training is to be able to complete
seven pullups. Uber-competitive Damon
accomplished them with ease.

Devon accomplished all seven with
difficulty, but he did them. Go Devon!

Tiggy stood and jumped to do one.
But at least she's beautiful.

45 situps? Piece of cake.

Fifteen pushups...or something. 

"Listen closely. When you jump out of the airplane,
go feet first. As soon as you land on your feet,
tuck and roll."
So naturally Devon went headfirst.
For their own protection, they brought
out the Junior Smokejumper Helmet
and Coat of Destiny.

Tiggy makes that suit look good.

Damon shows them how it's done,
with a perfectly executed jump,


and roll.

Before getting out the real parachute,
they practice steering. (Mom thought they were saying ,
"YAAAAAAAAYYYYYY!!!) The harsh truth
began to sink in that even the hottest smokejumper
needs to know

I took a number of photos of Devon
from the back. There was just something
about his bulky coat, bright blue
helmet, and scrawny little legs
that I found irresistible.

Our intrepid instructor got out his own personal
parachute to show us how the steering mechanism
worked. It was a very windy day, and it took
lots of cooperation to hold it back. 

Here comes Devon to save the day!

Their efforts come together, and the parachute soars aloft...

...while Tiggy supervises. Beautifully.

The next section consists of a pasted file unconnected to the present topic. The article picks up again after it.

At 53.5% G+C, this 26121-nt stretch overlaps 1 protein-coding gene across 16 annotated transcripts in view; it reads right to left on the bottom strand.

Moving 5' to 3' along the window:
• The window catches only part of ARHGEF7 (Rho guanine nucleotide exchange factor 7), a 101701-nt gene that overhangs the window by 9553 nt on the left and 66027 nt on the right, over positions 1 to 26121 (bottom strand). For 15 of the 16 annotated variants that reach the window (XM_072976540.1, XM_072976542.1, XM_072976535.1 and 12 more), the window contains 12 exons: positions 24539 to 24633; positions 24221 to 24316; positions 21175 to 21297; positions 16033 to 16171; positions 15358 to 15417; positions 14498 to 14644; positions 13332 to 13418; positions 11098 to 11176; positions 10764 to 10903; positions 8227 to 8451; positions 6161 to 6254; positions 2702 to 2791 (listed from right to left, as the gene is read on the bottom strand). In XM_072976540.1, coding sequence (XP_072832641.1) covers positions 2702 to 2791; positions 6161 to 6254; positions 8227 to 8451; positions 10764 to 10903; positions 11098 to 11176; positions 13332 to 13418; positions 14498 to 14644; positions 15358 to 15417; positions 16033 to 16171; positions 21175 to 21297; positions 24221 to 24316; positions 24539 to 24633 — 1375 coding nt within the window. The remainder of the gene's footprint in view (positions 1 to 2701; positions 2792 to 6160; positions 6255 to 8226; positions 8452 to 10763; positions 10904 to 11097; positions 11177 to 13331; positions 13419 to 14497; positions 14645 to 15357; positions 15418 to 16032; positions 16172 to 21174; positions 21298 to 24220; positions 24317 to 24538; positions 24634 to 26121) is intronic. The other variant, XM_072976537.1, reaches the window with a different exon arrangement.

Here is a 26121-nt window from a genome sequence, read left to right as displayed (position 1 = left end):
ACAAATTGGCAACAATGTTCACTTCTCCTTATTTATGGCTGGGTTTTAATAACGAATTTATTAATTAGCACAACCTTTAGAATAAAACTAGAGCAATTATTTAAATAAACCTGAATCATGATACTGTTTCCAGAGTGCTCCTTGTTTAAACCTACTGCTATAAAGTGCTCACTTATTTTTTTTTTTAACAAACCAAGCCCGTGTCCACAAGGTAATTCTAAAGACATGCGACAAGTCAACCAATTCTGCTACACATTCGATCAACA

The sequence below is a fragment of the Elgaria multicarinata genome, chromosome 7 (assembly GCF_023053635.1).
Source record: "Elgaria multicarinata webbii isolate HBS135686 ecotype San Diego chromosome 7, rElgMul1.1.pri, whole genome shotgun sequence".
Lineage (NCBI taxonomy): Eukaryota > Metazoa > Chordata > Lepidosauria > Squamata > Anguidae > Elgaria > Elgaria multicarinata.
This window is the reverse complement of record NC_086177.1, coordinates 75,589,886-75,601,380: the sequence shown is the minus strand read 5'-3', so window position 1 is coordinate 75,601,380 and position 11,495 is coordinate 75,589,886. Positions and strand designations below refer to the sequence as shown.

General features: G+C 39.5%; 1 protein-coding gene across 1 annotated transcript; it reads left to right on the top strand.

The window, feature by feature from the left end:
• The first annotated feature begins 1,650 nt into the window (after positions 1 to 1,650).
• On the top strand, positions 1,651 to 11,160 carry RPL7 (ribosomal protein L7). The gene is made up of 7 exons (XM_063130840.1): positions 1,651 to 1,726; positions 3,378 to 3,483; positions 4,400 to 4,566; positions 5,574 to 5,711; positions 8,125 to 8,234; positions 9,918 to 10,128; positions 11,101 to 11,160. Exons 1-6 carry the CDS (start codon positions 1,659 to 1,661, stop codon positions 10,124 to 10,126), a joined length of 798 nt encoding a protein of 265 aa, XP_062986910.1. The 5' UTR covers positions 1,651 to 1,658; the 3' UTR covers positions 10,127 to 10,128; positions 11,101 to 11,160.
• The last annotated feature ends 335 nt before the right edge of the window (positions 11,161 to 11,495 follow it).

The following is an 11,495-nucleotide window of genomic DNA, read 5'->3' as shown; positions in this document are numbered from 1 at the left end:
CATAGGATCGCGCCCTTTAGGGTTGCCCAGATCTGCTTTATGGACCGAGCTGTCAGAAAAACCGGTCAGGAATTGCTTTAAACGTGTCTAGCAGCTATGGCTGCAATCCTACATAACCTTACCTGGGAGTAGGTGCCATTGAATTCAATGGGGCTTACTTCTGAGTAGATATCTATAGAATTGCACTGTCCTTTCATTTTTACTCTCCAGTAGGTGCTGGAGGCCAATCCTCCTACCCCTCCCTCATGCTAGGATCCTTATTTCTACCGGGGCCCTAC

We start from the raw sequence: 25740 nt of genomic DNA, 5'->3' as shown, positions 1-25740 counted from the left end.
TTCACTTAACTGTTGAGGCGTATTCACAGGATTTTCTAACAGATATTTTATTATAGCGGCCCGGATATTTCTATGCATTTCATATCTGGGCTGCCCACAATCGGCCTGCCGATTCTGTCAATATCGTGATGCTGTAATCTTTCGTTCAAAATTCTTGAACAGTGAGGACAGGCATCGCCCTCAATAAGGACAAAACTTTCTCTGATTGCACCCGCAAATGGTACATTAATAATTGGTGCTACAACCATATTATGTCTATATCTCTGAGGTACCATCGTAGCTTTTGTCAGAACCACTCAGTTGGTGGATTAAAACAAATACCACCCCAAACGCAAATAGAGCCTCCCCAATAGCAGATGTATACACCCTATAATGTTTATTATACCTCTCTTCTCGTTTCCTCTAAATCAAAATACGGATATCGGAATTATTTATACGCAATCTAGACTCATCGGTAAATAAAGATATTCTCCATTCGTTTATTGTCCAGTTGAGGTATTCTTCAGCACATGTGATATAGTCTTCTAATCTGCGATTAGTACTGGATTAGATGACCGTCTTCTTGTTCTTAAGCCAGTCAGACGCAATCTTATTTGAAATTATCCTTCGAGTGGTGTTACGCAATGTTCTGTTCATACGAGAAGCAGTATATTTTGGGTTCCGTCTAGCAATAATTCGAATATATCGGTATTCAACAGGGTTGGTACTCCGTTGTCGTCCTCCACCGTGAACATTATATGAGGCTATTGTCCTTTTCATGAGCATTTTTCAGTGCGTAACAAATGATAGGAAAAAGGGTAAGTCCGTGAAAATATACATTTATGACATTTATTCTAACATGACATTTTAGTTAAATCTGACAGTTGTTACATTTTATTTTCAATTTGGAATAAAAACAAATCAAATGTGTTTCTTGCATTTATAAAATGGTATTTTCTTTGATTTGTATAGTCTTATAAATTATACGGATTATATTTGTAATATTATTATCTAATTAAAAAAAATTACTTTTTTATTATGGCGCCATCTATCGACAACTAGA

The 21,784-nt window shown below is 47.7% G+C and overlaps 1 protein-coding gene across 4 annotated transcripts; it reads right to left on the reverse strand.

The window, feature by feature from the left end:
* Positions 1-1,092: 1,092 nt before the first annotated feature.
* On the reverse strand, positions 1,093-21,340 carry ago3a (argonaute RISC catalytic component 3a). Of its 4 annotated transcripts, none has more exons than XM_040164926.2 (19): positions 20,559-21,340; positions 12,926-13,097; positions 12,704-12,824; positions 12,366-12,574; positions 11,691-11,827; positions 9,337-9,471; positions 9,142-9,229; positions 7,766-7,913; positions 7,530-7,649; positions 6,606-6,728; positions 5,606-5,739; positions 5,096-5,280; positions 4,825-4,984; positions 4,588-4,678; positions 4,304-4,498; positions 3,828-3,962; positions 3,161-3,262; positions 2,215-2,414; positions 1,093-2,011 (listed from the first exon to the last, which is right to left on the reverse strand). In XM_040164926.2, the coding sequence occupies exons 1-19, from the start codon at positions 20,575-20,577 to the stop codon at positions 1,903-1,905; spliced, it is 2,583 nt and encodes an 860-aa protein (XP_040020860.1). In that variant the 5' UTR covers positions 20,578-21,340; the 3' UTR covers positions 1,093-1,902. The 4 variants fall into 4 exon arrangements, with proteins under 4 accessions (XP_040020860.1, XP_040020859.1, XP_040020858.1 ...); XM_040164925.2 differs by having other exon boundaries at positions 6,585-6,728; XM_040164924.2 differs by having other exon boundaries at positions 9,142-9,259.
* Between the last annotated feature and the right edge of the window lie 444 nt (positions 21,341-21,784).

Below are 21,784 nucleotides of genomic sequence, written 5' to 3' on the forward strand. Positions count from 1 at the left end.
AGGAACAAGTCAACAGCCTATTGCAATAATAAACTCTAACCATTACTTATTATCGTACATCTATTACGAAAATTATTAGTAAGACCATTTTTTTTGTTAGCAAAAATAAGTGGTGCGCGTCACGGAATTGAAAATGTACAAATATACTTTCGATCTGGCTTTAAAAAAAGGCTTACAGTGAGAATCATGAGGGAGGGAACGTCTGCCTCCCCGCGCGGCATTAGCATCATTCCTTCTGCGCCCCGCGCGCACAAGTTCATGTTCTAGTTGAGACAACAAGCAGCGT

Picture perfect! It was so nice to see the boys cooperating
for a change.

Devon and a parachute. What could possibly go wrong?

It was just like a zombie movie, not that I've every seen one.
A shapeless outline staggering along, arms held out menacingly,
uttering weird, unearthly grunts and groans.



And then it was time for the test. They all must have passed. Either
that, or the workers just pretended they did so they
would leave faster.
Oops, did I say that out loud?

In the end, the kids got their Junior Smokejumper certifications,
and the instructor managed to pry the helmet and
coat off Devon. I think I saw his eye twitch
just a little when Devon promised to visit him again.
Real soon.

Camp Meeting

June 13-16, Jack, Tina, and I helped out at the Bozeman Camp Meeting, for the early reader age group. Such cuteness! We had a wonderful time, but with very little time to relax or sleep. Since we didn't really have time to cook either, it's fortunate that we were able to eat in the lovely and luscious cafeteria.